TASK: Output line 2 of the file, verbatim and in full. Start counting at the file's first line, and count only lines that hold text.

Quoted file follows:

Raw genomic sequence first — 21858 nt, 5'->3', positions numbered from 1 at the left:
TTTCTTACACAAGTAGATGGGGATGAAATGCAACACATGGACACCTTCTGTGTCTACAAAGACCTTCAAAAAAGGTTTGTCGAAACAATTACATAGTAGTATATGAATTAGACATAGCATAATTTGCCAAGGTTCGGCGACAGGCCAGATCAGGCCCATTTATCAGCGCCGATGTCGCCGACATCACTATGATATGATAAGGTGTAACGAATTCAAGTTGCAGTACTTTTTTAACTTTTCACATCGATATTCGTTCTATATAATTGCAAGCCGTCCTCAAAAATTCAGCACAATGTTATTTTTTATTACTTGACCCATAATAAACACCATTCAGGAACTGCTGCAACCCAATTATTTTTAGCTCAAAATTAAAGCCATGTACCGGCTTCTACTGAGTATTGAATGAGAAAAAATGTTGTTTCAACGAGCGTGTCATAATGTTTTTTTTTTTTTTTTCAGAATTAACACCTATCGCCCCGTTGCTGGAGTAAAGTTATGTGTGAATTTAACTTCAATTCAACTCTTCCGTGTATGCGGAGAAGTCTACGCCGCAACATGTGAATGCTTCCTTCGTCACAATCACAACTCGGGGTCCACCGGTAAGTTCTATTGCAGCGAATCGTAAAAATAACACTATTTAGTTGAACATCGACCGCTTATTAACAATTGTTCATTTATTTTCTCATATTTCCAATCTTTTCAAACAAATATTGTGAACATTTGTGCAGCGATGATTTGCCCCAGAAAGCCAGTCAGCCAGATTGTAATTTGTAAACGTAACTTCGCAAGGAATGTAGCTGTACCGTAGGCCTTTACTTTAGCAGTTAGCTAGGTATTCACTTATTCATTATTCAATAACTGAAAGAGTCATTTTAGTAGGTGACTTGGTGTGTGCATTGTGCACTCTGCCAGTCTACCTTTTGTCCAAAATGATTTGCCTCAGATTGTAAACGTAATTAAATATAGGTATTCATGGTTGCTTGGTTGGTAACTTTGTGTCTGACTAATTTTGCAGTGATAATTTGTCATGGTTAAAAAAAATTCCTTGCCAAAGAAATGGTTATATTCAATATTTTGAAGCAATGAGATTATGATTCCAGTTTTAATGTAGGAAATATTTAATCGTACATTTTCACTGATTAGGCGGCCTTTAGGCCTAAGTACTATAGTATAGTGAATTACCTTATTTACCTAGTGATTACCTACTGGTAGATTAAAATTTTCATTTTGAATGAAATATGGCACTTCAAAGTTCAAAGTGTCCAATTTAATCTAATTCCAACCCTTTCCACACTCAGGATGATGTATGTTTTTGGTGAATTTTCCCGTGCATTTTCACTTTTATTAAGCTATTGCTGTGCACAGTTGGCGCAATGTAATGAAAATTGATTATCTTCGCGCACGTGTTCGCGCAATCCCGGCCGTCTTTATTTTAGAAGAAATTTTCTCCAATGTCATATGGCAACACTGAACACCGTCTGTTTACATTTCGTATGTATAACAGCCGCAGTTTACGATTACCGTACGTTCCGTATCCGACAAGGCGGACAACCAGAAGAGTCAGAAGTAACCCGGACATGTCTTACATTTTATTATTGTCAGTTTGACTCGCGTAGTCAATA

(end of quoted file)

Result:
TTTCTTACACAAGTAGATGGGGATGAAATGCAACACATGGACACCTTCTGTGTCTACAAAGACCTTCAAAAAAGGTTTGTCGAAACAATTACATAGTAGTATATGAATTAGACATAGCATAATTTGCCAAGGTTCGGCGACAGGCCAGATCAGGCCCATTTATCAGCGCCGATGTCGCCGACATCACTATGATATGATAAGGTGTAACGAATTCAAGTTGCAGTACTTTTTTAACTTTTCACATCGATATTCGTTCTATATAATTGCAAGCCGTCCTCAAAAATTCAGCACAATGTTATTTTTTATTACTTGACCCATAATAAACACCATTCAGGAACTGCTGCAACCCAATTATTTTTAGCTCAAAATTAAAGCCATGTACCGGCTTCTACTGAGTATTGAATGAGAAAAAATGTTGTTTCAACGAGCGTGTCATAATGTTTTTTTTTTTTTTTTCAGAATTAACACCTATCGCCCCGTTGCTGGAGTAAAGTTATGTGTGAATTTAACTTCAATTCAACTCTTCCGTGTATGCGGAGAAGTCTACGCCGCAACATGTGAATGCTTCCTTCGTCACAATCACAACTCGGGGTCCACCGGTAAGTTCTATTGCAGCGAATCGTAAAAATAACACTATTTAGTTGAACATCGACCGCTTATTAACAATTGTTCATTTATTTTCTCATATTTCCAATCTTTTCAAACAAATATTGTGAACATTTGTGCAGCGATGATTTGCCCCAGAAAGCCAGTCAGCCAGATTGTAATTTGTAAACGTAACTTCGCAAGGAATGTAGCTGTACCGTAGGCCTTTACTTTAGCAGTTAGCTAGGTATTCACTTATTCATTATTCAATAACTGAAAGAGTCATTTTAGTAGGTGACTTGGTGTGTGCATTGTGCACTCTGCCAGTCTACCTTTTGTCCAAAATGATTTGCCTCAGATTGTAAACGTAATTAAATATAGGTATTCATGGTTGCTTGGTTGGTAACTTTGTGTCTGACTAATTTTGCAGTGATAATTTGTCATGGTTAAAAAAAATTCCTTGCCAAAGAAATGGTTATATTCAATATTTTGAAGCAATGAGATTATGATTCCAGTTTTAATGTAGGAAATATTTAATCGTACATTTTCACTGATTAGGCGGCCTTTAGGCCTAAGTACTATAGTATAGTGAATTACCTTATTTACCTAGTGATTACCTACTGGTAGATTAAAATTTTCATTTTGAATGAAATATGGCACTTCAAAGTTCAAAGTGTCCAATTTAATCTAATTCCAACCCTTTCCACACTCAGGATGATGTATGTTTTTGGTGAATTTTCCCGTGCATTTTCACTTTTATTAAGCTATTGCTGTGCACAGTTGGCGCAATGTAATGAAAATTGATTATCTTCGCGCACGTGTTCGCGCAATCCCGGCCGTCTTTATTTTAGAAGAAATTTTCTCCAATGTCATATGGCAACACTGAACACCGTCTGTTTACATTTCGTATGTATAACAGCCGCAGTTTACGATTACCGTACGTTCCGTATCCGACAAGGCGGACAACCAGAAGAGTCAGAAGTAACCCGGACATGTCTTACATTTTATTATTGTCAGTTTGACTCGCGTAGTCAATA